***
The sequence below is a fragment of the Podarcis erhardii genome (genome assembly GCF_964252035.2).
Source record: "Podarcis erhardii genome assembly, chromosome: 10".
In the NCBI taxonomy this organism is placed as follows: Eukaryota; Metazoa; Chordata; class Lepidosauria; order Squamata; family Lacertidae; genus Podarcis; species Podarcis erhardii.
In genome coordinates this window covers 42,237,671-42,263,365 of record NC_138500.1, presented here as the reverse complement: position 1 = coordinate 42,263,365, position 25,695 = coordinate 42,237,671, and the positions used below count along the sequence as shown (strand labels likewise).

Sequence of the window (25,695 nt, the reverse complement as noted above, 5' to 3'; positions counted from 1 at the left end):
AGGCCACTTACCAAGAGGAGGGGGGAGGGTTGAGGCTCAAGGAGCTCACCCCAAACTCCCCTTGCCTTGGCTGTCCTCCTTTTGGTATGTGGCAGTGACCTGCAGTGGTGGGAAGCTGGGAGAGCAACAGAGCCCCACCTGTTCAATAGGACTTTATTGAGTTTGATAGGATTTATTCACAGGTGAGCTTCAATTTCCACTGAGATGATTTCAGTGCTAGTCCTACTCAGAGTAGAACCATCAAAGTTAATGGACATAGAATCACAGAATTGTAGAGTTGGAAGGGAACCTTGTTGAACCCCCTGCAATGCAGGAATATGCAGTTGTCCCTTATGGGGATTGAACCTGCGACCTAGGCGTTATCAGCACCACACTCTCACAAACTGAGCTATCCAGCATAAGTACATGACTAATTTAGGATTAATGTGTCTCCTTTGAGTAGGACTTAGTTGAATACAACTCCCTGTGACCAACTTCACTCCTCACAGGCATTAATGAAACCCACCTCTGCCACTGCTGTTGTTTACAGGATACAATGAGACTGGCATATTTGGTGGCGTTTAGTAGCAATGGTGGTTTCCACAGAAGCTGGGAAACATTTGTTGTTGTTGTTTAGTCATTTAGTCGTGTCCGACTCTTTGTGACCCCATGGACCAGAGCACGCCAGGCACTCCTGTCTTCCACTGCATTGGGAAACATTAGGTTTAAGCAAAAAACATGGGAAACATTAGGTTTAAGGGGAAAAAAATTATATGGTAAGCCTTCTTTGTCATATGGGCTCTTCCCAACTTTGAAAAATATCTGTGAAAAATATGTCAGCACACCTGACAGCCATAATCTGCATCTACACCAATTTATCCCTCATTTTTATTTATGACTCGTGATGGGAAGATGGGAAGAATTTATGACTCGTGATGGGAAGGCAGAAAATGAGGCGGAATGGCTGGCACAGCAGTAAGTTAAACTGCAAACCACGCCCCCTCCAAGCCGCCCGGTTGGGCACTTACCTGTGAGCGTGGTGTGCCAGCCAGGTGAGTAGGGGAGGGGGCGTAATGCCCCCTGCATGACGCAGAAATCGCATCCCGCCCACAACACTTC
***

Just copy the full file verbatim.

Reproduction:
The sequence below is a fragment of the Podarcis erhardii genome (genome assembly GCF_964252035.2).
Source record: "Podarcis erhardii genome assembly, chromosome: 10".
In the NCBI taxonomy this organism is placed as follows: Eukaryota; Metazoa; Chordata; class Lepidosauria; order Squamata; family Lacertidae; genus Podarcis; species Podarcis erhardii.
In genome coordinates this window covers 42,237,671-42,263,365 of record NC_138500.1, presented here as the reverse complement: position 1 = coordinate 42,263,365, position 25,695 = coordinate 42,237,671, and the positions used below count along the sequence as shown (strand labels likewise).

Sequence of the window (25,695 nt, the reverse complement as noted above, 5' to 3'; positions counted from 1 at the left end):
AGGCCACTTACCAAGAGGAGGGGGGAGGGTTGAGGCTCAAGGAGCTCACCCCAAACTCCCCTTGCCTTGGCTGTCCTCCTTTTGGTATGTGGCAGTGACCTGCAGTGGTGGGAAGCTGGGAGAGCAACAGAGCCCCACCTGTTCAATAGGACTTTATTGAGTTTGATAGGATTTATTCACAGGTGAGCTTCAATTTCCACTGAGATGATTTCAGTGCTAGTCCTACTCAGAGTAGAACCATCAAAGTTAATGGACATAGAATCACAGAATTGTAGAGTTGGAAGGGAACCTTGTTGAACCCCCTGCAATGCAGGAATATGCAGTTGTCCCTTATGGGGATTGAACCTGCGACCTAGGCGTTATCAGCACCACACTCTCACAAACTGAGCTATCCAGCATAAGTACATGACTAATTTAGGATTAATGTGTCTCCTTTGAGTAGGACTTAGTTGAATACAACTCCCTGTGACCAACTTCACTCCTCACAGGCATTAATGAAACCCACCTCTGCCACTGCTGTTGTTTACAGGATACAATGAGACTGGCATATTTGGTGGCGTTTAGTAGCAATGGTGGTTTCCACAGAAGCTGGGAAACATTTGTTGTTGTTGTTTAGTCATTTAGTCGTGTCCGACTCTTTGTGACCCCATGGACCAGAGCACGCCAGGCACTCCTGTCTTCCACTGCATTGGGAAACATTAGGTTTAAGCAAAAAACATGGGAAACATTAGGTTTAAGGGGAAAAAAATTATATGGTAAGCCTTCTTTGTCATATGGGCTCTTCCCAACTTTGAAAAATATCTGTGAAAAATATGTCAGCACACCTGACAGCCATAATCTGCATCTACACCAATTTATCCCTCATTTTTATTTATGACTCGTGATGGGAAGATGGGAAGAATTTATGACTCGTGATGGGAAGGCAGAAAATGAGGCGGAATGGCTGGCACAGCAGTAAGTTAAACTGCAAACCACGCCCCCTCCAAGCCGCCCGGTTGGGCACTTACCTGTGAGCGTGGTGTGCCAGCCAGGTGAGTAGGGGAGGGGGCGTAATGCCCCCTGCATGACGCAGAAATCGCATCCCGCCCACAACACTTC